Making the Case for Efficiency
Few in the food retail industry would dispute the assertion that collaboration, or the notion that stakeholders along the value chain should work together and share information, is good for all. But ask the same retailers and manufacturers about the state of collaboration within their own organizations, and you'll likely hear they have much work to do to take full advantage of its benefits.
A recent collaborative study among CPG manufacturers and retailers measures and analyzes the effectiveness of Floor-Ready Design (FRD) merchandising strategies to determine where supplier/retailer collaboration could optimize the process. Recent trends, such as the increased use of retail-ready packaging and retailers' moving to smaller orders and more frequent shipments, also were considered.
"We've seen a lot of stellar examples of one-on-one collaboration. Companies use joint business planning tools very effectively amongst themselves and their primary customers," says Vishal Patell, senior director, marketing strategy at CHEP, a pallet manufacturer that has examined the effectiveness of floor-ready displays in the study with Capgemini Consulting. "But what we're trying to establish is multiparty collaboration. In this case it's not only helpful, it's almost required to come up with a solution that adds value to the entire supply chain."
Because the need to manually stock products is eliminated with FRDs, retailers view the displays as a way to reduce labor costs. Manufacturers, on the other hand, are looking at the strategy as a way to boost sales. But there is common ground to be found between these seemingly disparate goals. By collaborating, retailers and manufacturers can optimize the FRD process so that both can reap its potential benefits.
"Collaboration must grow to create value. Retailers are working on such tight margins that any opportunity to cut costs makes an impression," says Tom Wrobleski, vice president of consumer markets at Capgemini. Six retailers, including Publix, Save-a-Lot and Meijer, and three food and beverage manufacturers, including PepsiCo and Nestlé, participated in the study, which identified seven critical challenges adversely affecting FRD merchandising efficiency:
Ergonomics: Most FRDs rely on manual labor to build, which carries a risk of injury from heavy lifting, repetitive movements and exposed cutting blades.
Sustainability: Though shipping cases are baled and recycled, manufacturers report they write off up to 10 percent of their FRD corrugate annually because of handling and storage damage, expiration of promotions or unfulfilled commitments by retail partners.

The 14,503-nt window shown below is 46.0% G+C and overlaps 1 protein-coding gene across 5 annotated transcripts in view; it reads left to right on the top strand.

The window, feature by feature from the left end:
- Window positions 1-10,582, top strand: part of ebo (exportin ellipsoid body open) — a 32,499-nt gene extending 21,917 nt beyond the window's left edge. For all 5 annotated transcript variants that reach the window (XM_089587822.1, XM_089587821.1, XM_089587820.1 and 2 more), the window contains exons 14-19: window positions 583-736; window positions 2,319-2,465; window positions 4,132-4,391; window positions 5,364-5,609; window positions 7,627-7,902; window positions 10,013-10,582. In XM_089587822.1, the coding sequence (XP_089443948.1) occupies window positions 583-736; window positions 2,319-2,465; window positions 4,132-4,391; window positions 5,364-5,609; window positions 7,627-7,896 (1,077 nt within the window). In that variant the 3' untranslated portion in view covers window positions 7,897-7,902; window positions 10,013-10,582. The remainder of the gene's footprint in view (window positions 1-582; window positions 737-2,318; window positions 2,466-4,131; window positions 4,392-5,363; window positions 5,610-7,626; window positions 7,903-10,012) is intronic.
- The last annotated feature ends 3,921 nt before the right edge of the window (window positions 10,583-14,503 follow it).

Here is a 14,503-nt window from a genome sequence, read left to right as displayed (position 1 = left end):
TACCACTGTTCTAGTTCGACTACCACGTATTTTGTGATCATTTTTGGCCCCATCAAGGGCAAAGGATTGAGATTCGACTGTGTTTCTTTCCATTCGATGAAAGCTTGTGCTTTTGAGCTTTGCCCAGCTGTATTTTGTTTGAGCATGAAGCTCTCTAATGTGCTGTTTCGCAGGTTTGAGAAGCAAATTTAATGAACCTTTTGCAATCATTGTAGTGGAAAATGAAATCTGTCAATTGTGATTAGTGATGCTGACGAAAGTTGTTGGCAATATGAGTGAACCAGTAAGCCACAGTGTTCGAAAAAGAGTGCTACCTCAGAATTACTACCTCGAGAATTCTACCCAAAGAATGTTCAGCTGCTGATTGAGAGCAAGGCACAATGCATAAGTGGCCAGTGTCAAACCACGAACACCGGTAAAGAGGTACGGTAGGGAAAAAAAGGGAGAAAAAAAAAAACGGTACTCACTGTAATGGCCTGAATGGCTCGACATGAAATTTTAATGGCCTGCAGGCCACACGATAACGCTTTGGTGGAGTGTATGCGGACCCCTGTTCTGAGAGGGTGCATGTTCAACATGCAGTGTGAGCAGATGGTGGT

Shopability: Consumers report they prefer displays that can be accessed from all four sides and from the top down. Promotions using FRDs rarely sell difficult-to-reach product. As a result, workers need to reshelve the unsold product, counteracting any savings in labor the display format affords.
Structural integrity: Though FRD designers consider the protection that displays will need during warehousing, transportation and sell-through, damage to either product or display can occur at any point.
FRD Custom Costs: Retailers looking to create a competitive advantage are requesting custom configurations for displays more frequently. Each custom design comes with added costs to design, approve and track.
Lead time: Retailers are requesting deliveries faster than the typical eight- to 12-week lead time, but manufacturers say managing FRD builds is a labor-intensive process that's difficult to shorten. By sharing information, both parties can work together to set expectations accordingly and identify opportunities to take time and cost from the process.
Forecast accuracy: Since products on display often have the same SKU as open-stock items, isolating sales due to FRD merchandising is a challenge, making it difficult for manufacturers to create demand forecasts for FRD promotions.
The study also yielded the following solutions:
FRD placement: Place displays in locations that attract attention without obstructing shoppers' ability to navigate the store. Products should also be front and center on the display.
Product assortment and availability: Keep FRDs well stocked and offer variety, such as different flavors, to improve on the display sell-through and performance.
Pricing strategy: Use pricing strategies, like buy-one-get-one-free offers, in tandem with FRDs, to communicate value rather than simply a price reduction, the study says.
Promotion timing: Plan FRD promotions around special events, holidays or during nontraditional occasions, such as disaster preparedness.
FRD format: Offer formats maximizing cube utilization and matching the individual retailer's value proposition. For example, offer full pallet displays to a big box retailer.
The study authors hope to foster additional collaboration around retail ready packaging so that the process is efficient, safe and beneficial for all involved.